If you’re on a tight budget, the last thing you need is to pay extra for financial services you’re not using. When used carefully, credit cards can offer great benefits. But if you’re not being mindful, you might be paying charges you could be avoiding.
Here are three tips for getting thrifty with your credit cards:
Cancel cards you don’t need anymore
Special offers and promotional periods are pretty common features of credit cards. They’re great when taken advantage of, as you can get really good deals and often receive cash or reward bonuses. However, it’s pretty easy to forget when the introductory period ends, and sometimes these cards can then start charging higher fees or interest.
To avoid being caught off guard, as soon as you receive your new credit card, make a note in your calendar to review whether you want to keep it once the promotion has ended.
Many cards also charge an annual fee. While it can sometimes be justified by large rewards, if you’re not using these cards much then your “free” points might actually be costing you. If you have multiple cards, evaluate their costs and benefits and then cancel the ones you don’t use or no longer work for you.
However, the big exception to cancelling cards is your oldest credit card, as the length of your credit history is one factor that impacts your credit score. In this case, it might be best to keep this one even if you don’t use it that much.
Avoid paying unnecessary interest
Paying your balance in full every month is always a smart move because credit cards operate with an interest-free “grace period” on purchases. This means that if you pay your monthly purchases in full and on time, you won’t pay a cent in interest charges, even if you’re getting cash back, travel points or other benefits with a great rewards credit card.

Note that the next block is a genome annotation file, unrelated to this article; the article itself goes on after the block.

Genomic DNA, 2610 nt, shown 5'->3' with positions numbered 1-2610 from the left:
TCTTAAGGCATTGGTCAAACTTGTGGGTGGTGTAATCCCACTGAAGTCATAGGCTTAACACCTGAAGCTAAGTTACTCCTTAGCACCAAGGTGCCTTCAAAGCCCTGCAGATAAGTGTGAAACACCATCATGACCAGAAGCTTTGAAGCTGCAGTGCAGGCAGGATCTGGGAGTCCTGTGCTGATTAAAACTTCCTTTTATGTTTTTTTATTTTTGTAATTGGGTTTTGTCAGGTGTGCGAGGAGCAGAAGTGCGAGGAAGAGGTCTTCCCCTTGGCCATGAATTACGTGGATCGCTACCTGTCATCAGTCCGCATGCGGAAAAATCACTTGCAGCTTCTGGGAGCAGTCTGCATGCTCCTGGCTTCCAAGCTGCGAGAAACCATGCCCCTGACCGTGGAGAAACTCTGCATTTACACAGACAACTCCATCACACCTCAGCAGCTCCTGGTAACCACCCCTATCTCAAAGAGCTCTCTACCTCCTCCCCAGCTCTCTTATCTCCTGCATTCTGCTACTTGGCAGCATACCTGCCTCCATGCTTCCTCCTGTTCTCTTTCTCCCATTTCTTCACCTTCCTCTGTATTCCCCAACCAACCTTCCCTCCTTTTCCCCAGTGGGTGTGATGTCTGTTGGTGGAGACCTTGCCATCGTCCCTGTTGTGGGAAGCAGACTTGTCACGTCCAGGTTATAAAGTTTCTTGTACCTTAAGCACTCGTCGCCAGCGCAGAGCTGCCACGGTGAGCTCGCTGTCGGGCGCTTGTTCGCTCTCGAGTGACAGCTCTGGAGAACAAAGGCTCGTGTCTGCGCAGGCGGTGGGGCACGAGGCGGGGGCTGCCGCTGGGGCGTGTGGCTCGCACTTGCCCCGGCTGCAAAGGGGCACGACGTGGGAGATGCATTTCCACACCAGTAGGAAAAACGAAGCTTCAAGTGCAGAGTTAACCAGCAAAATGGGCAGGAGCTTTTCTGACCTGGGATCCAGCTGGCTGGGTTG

Although clearing your balance might seem like an obvious suggestion, it’s all too easy to let a few months pass only making minimum repayments, especially if you’ve recently had a big expense such as a vacation.
You can’t predict the future, but if you know you’ll struggle to pay your balance by a specific date, try stashing away a bit of money whenever you can in the preceding months so that when the time comes you’ll have some savings to use against your balance. Even if you can’t fully pay off the balance that time, any extra you can pay will make it easier to keep to your budget the next month.
However, if you’re in a situation where paying your bill in full just isn’t possible right now, you might want to try using a low-interest credit card instead. One card with a particularly low interest rate is the BMO Preferred Rate MasterCard, which for an annual fee of only $20 drops to a very competitive 11.9% from 17.5%. Across the course of your payments, you could save hundreds of dollars simply by using a card with a better interest rate.
Rethink no fee credit cards
Because many credit cards charge an annual fee, you might assume that no fee options are more basic and won’t offer any rewards. However, there are actually a number of no annual fee credit cards that offer good cash back redemption.
The SimplyCash Card from American Express is a great example. It comes with 1.25% cash back, which is the highest standard return amongst no fee credit cards. Additionally, in the first six months the cash back reward is increased to a generous 5% on gas, groceries and restaurants in Canada.
If you’d prefer to try a no-fee MasterCard, consider the Tangerine Money-Back Credit Card. It comes with 0.5% cash back, but allows you to select two spending categories earning 2% cash back. Getting a card that’s tailored to your specific spending habits is a great way to help boost your rewards.
Try these simple steps and start saving on your credit card bills today.
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- The Pros and Cons of Low Interest Credit Cards
- How To Use a Balance Transfer Credit Card